Protecting Ocean Ecosystems

Anglers Explore the ‘Big Picture’ on Fishing

Nearly a hundred sports fishermen from southern New England joined scientists and state and federal officials Tuesday for a deep dive into what’s known as ecosystem-based fisheries management, or EBFM, during the Southern New England Recreational Fishing Symposium. The event was billed as building a path to “an abundant future of recreational fishing,” and how EBFM can help make that happen.

“Simply put, this symposium is about ecosystem management to create more fish for everyone,” said Rich Hittinger, Vice President of the Rhode Island Saltwater Anglers Foundation, which cosponsored the symposium along with The Pew Charitable Trusts and the Coastal Institute at the Univ. of Rhode Island.

Instead of tracking the condition of just one fish species at a time, as current management largely does, EBFM also accounts for how those fish interact in the water and respond to changes in the ocean environment.

Anglers at the symposium said the current “single-species” system of fishery management has some serious shortcomings. One favorite sport fish, the striped bass, is in decline and the population of another, cod, has collapsed altogether. Fishermen are also concerned about what’s happening to the prey fish those and other species need in order to thrive. Anglers spoke about seeing industrial scale trawls scoop up key forage species such as herring and menhaden.

Fishing folks spend a lot of time on the water, and many said they’ve noticed changes in the types and abundance of fish as the region’s waters have warmed over the years. More southerly species such as black sea bass have become more abundant, and some invasive species are showing up. Divers have even caught a juvenile lionfish, a tropical invasive species, in Rhode Island’s Narragansett Bay.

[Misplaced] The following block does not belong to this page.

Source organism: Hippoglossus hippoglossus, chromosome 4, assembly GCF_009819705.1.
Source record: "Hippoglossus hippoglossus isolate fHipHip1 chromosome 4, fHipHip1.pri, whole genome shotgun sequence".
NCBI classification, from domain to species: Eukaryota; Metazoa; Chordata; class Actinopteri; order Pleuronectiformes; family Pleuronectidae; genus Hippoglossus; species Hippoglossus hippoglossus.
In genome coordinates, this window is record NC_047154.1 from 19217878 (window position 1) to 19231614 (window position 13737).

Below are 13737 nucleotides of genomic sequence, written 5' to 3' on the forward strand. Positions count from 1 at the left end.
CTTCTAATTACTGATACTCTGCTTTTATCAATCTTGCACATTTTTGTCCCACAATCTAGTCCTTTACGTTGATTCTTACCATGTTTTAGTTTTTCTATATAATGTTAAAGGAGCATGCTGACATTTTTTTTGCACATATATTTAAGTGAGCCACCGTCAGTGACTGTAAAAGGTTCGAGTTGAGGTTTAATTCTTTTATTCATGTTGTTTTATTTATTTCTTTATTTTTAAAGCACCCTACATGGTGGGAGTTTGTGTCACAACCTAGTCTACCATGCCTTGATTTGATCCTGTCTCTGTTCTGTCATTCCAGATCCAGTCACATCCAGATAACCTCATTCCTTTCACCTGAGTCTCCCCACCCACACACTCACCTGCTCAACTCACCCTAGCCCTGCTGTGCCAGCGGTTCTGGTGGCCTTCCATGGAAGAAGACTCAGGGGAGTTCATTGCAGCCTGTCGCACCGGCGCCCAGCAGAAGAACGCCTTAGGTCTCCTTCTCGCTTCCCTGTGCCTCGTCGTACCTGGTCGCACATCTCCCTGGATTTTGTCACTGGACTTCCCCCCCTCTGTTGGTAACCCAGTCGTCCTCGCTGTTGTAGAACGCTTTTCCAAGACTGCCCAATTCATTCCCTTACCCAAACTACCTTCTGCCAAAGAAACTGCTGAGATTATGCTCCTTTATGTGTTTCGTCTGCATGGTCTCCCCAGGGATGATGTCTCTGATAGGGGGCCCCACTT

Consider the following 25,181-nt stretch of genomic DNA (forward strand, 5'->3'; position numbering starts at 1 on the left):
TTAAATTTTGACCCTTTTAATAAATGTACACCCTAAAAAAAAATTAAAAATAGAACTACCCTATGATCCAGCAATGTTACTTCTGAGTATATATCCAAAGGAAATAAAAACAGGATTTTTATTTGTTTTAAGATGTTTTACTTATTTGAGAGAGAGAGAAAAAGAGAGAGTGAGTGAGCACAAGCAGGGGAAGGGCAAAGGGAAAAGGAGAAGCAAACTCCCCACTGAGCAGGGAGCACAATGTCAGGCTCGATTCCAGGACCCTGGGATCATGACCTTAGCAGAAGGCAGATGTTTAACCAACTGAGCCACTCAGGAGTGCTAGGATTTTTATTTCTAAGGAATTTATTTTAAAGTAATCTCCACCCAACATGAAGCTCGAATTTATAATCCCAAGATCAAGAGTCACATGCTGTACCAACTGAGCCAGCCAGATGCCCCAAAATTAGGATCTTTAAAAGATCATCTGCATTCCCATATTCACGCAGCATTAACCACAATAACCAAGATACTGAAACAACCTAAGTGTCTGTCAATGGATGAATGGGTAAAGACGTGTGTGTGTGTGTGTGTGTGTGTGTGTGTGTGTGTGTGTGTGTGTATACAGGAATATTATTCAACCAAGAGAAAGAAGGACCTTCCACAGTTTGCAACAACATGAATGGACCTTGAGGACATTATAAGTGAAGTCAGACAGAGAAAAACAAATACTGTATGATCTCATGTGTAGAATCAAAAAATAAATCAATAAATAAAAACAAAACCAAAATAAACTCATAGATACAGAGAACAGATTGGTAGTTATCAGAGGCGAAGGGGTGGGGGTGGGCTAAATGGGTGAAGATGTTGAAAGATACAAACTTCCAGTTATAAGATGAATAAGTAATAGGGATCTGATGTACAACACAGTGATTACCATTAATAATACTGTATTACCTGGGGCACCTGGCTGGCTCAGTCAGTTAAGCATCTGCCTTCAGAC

Participants identified the top challenges to healthy oceans: fishing pressure, local shortages of prey species, habitat loss, and climate change. That list, as daunting as it is, became the starting point for a promising conversation about what can be done to meet these challenges with an ecosystem-based approach.

The anglers said they want to see catch limits on forage fish such as menhaden and herring that will leave plenty in the water for predators to eat. They want to see fish spawning areas protected, and they want to help decision makers identify and safeguard the special habitat areas that fish need to thrive. Conservative catch limits and healthy habitat could also act as a buffer against environmental changes likely to come with warming waters.

One other thing these recreational fishermen want is to have their voices heard. By the end of the symposium it was clear that the conversation about EBFM was not over—it will continue in fishery management councils and state offices as these women and men share their concerns and ideas about New England’s ocean ecosystems. That means the “ecosystem” of players in the region’s fishery management might have just gotten a much needed boost.


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